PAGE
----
I was a little groggy when I woke up which I will put down to just under five hours sleep rather than too much alcohol, either way I was certainly ready for a nice full English, which would no doubt bring me round. I stuck on my walking gear and we headed downstairs at our pre-determined 9am meet time where we found G and Carol looking a little blurry eyed too. As I entered the dining room I felt dozens of pairs of eyes slowly glance towards me while at the same time trying not to make me aware I was being looked at. It seemed that pleading my innocence the previous night hadn’t totally put everybody’s mind at ease, and I was still a suspect. The simple reason I went in my walking gear was the fact that not one of the real suspects could tell me if the ramble was still on, or if the murder meant it was cancelled when I had asked them the previous night. One of the Rambling Badgers sworn oaths is “always be ready to ramble”, another is “when the rambling is done end at a pub”, and as the walk had indeed been cancelled it was the latter I chose to carry out. It was still only 10.30am and I don’t have a drink problem, so I ordered a glass of water. It would be 11.20am before I ordered my first beer!

Leanne searches the crime scene

After a 10.30am briefing we were now free to visit the murder scene and hunt for clues as well as visit the evidence room where we were free to sift through numerous items, most of which weren’t relevant. We did however get Jonas to don the masonic regalia which was one of the items if only so we could get a picture of him with Leanne.

Graham, Carol and Leanne checking out the evidence table

Jonas in the Masonic regalia

By this stage our investigations were suggesting that the Quatuor Ramblers group was a smokescreen for far more sinister goings on, and to make sure we were ready for any eventuality we took finger prints of each of the suspects as well as samples of their handwriting so we could see who had written which notes. With a head full of info and plenty to consider, we retired to the bar to give myself a kick start and order the aforementioned beer.After a couple of drinks in the hotel bar (catching up with a few familiar faces) we nipped out for a bite to eat and to discuss the case in more details. To say that we spent all afternoon on this is not true because after our food we returned to the hotel and Leanne even found time for a quick nap.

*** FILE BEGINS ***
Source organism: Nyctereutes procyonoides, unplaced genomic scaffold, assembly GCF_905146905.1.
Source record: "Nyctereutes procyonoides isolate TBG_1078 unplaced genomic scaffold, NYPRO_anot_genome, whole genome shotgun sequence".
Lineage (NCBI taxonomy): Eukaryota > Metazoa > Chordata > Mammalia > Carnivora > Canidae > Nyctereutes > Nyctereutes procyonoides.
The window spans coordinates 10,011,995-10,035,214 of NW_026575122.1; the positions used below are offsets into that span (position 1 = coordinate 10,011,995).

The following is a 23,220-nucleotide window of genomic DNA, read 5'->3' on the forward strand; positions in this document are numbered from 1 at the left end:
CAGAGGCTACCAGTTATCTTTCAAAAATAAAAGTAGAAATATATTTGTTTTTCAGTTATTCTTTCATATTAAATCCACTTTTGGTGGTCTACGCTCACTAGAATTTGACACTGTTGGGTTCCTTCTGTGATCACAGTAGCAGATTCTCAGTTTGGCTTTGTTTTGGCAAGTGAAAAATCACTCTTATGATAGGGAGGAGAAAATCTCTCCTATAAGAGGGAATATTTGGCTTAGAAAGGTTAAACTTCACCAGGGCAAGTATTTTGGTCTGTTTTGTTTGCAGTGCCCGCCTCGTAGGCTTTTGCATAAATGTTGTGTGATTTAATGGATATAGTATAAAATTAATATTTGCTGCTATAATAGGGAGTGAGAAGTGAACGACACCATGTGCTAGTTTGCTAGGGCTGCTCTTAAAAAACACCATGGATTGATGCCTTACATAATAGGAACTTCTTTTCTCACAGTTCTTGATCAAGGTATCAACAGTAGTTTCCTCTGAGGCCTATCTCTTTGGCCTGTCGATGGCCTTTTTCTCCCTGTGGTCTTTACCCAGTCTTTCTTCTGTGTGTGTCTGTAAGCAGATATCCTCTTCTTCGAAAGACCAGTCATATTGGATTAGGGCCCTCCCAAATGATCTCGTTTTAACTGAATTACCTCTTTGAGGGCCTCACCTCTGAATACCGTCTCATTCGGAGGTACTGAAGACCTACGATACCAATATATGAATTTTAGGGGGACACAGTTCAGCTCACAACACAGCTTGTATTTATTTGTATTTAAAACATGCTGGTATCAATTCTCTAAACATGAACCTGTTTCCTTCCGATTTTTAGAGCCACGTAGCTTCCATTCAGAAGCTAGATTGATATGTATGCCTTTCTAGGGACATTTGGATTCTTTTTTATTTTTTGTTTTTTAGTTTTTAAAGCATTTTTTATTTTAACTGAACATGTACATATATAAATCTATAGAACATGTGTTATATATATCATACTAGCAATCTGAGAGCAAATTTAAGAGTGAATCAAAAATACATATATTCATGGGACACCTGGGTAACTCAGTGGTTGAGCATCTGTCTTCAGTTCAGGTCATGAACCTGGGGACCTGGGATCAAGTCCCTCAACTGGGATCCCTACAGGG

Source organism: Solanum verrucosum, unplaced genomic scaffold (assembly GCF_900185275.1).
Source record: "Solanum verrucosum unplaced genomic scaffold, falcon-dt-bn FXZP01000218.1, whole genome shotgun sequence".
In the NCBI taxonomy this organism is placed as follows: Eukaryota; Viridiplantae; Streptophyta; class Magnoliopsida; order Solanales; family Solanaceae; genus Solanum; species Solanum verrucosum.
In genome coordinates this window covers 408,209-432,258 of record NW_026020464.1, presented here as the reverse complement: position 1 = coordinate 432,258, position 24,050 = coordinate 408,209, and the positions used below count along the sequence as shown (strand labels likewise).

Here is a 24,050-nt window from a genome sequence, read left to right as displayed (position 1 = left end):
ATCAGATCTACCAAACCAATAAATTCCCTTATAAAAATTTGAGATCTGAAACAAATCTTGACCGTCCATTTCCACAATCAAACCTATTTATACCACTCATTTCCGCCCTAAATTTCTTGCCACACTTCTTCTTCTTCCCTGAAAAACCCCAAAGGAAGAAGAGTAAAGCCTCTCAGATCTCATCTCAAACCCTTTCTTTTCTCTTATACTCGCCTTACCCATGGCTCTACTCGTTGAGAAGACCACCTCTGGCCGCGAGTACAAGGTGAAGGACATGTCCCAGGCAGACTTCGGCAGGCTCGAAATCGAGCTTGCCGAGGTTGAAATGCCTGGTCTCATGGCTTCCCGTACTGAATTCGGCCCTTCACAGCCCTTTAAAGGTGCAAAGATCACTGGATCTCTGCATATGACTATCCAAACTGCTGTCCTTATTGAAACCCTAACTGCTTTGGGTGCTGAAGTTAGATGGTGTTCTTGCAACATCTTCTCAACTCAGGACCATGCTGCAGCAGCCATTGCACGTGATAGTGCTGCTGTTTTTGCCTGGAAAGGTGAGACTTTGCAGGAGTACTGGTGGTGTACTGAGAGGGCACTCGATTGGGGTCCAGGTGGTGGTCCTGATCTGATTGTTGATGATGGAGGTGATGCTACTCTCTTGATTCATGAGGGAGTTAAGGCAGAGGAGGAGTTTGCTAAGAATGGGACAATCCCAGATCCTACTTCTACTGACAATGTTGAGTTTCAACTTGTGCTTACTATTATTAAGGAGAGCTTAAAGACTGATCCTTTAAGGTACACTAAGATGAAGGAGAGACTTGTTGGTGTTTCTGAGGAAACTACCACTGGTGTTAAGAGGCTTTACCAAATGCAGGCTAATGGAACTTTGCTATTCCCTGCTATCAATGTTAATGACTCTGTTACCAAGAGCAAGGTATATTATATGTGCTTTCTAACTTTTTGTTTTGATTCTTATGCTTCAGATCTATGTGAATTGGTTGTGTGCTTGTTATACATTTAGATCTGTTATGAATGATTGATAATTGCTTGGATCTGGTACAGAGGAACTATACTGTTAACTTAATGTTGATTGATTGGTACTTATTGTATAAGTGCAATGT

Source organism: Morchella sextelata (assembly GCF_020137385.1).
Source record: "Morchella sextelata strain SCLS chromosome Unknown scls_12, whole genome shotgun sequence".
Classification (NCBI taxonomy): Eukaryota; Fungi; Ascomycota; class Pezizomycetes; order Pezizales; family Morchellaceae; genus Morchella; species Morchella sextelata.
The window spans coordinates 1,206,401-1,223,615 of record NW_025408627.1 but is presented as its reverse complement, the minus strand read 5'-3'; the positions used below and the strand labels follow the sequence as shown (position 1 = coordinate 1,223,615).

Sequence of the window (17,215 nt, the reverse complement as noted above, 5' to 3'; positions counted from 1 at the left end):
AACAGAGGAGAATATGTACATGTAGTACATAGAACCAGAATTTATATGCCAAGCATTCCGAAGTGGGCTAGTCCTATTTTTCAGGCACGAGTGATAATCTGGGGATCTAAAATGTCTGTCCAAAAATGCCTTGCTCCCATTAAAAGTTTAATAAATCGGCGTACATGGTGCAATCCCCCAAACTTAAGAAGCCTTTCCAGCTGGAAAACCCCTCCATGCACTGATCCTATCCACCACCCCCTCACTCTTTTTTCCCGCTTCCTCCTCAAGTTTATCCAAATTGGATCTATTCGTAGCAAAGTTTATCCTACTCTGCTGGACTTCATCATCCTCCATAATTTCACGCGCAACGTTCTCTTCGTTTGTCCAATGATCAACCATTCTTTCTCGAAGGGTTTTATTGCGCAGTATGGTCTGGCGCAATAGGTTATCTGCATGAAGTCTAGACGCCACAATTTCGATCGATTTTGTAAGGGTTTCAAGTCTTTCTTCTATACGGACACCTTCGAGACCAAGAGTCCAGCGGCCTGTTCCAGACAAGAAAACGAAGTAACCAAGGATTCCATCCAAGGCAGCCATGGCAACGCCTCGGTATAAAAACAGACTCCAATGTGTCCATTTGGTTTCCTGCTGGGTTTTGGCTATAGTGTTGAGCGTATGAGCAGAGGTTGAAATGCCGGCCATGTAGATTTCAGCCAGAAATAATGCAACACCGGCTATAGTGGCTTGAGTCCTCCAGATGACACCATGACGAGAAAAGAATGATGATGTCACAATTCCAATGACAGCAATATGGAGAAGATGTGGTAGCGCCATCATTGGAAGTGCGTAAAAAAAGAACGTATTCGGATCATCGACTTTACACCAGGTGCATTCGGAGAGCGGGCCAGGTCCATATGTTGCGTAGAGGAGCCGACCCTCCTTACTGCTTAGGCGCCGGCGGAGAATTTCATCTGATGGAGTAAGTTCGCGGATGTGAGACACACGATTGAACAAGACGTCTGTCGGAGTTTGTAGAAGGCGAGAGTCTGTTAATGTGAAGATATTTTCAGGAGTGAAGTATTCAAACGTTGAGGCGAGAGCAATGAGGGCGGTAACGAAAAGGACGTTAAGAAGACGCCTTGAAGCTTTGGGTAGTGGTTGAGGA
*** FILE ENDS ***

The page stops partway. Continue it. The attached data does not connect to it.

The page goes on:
Was this guy a suspect? He looks a bit dodgy!

Saturday night was more of the same with a few pre-dinner drinks followed by more evidence and another lovely meal. We spent the rest of the evening trying to find a quiet corner of the bar to conduct our investigation. It seemed that we weren’t exactly intimidating the suspects as Jonas continued to find ways of avoiding our questions with quick put downs and cheap taunts. He was relaxed all night and showing no signs of being guilty, but then none of the suspects were giving much away. We had also been joined by another suspect who claimed she was otherwise engaged last night but had nothing to do with the murder! Of course she didn’t…

Jonas didn’t seem to be too flustered by our questions…

Graham and Carol were good cop, good cop

 We moved back to the bar and set up camp for the final couple of hours and finally we made inroads. We got one of the suspects to admit some part in something (keeping it very vague so as not to spoil it should anyone attend this mystery in future). This confession coupled with a critical piece of late evidence set us on the path to finding the guilty party and the murder of Simon Henshaw was finally solved. We enjoyed the rest of our evening and turned in knowing we should hopefully give a reasonable answer at the summing up the next morning.

Leanne read out our summary and we then listened to each of the other teams take on how the whole thing had unfolded. There was some small differences in opinion and it wasn’t until the answer was revealed that we could officially claim to have solved the case. It turns out that a weekend in the Lake District can be extremely enjoyable without walking. We aren’t ready to permanently swap our boots for deer stalkers just yet though…

Sir Edmund